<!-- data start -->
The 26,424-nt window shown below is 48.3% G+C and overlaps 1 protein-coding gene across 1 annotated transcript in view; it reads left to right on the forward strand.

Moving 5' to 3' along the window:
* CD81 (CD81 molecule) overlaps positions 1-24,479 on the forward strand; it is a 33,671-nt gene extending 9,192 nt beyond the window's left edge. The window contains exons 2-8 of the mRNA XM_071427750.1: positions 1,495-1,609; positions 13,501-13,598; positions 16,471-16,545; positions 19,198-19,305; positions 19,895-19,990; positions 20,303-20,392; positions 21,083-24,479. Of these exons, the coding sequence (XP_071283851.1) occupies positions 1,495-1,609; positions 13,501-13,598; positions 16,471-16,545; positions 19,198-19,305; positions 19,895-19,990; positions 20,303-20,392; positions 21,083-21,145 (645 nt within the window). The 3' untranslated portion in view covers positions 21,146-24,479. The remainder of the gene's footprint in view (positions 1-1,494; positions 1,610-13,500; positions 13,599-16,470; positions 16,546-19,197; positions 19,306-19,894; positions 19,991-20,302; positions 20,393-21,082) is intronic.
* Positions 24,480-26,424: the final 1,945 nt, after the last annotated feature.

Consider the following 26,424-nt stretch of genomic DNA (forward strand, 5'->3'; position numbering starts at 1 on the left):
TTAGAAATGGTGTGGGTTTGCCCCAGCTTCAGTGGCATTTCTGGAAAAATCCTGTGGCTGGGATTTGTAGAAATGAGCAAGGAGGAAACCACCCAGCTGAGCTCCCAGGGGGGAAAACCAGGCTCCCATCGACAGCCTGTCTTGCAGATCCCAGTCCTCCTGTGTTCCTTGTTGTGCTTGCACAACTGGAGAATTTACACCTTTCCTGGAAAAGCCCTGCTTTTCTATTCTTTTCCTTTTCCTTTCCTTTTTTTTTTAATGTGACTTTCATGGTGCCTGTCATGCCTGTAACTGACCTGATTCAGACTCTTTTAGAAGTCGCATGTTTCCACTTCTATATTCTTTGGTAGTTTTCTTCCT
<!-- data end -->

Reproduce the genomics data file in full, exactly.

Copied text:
The 26,424-nt window shown below is 48.3% G+C and overlaps 1 protein-coding gene across 1 annotated transcript in view; it reads left to right on the forward strand.

Moving 5' to 3' along the window:
* CD81 (CD81 molecule) overlaps positions 1-24,479 on the forward strand; it is a 33,671-nt gene extending 9,192 nt beyond the window's left edge. The window contains exons 2-8 of the mRNA XM_071427750.1: positions 1,495-1,609; positions 13,501-13,598; positions 16,471-16,545; positions 19,198-19,305; positions 19,895-19,990; positions 20,303-20,392; positions 21,083-24,479. Of these exons, the coding sequence (XP_071283851.1) occupies positions 1,495-1,609; positions 13,501-13,598; positions 16,471-16,545; positions 19,198-19,305; positions 19,895-19,990; positions 20,303-20,392; positions 21,083-21,145 (645 nt within the window). The 3' untranslated portion in view covers positions 21,146-24,479. The remainder of the gene's footprint in view (positions 1-1,494; positions 1,610-13,500; positions 13,599-16,470; positions 16,546-19,197; positions 19,306-19,894; positions 19,991-20,302; positions 20,393-21,082) is intronic.
* Positions 24,480-26,424: the final 1,945 nt, after the last annotated feature.

Consider the following 26,424-nt stretch of genomic DNA (forward strand, 5'->3'; position numbering starts at 1 on the left):
TTAGAAATGGTGTGGGTTTGCCCCAGCTTCAGTGGCATTTCTGGAAAAATCCTGTGGCTGGGATTTGTAGAAATGAGCAAGGAGGAAACCACCCAGCTGAGCTCCCAGGGGGGAAAACCAGGCTCCCATCGACAGCCTGTCTTGCAGATCCCAGTCCTCCTGTGTTCCTTGTTGTGCTTGCACAACTGGAGAATTTACACCTTTCCTGGAAAAGCCCTGCTTTTCTATTCTTTTCCTTTTCCTTTCCTTTTTTTTTTAATGTGACTTTCATGGTGCCTGTCATGCCTGTAACTGACCTGATTCAGACTCTTTTAGAAGTCGCATGTTTCCACTTCTATATTCTTTGGTAGTTTTCTTCCT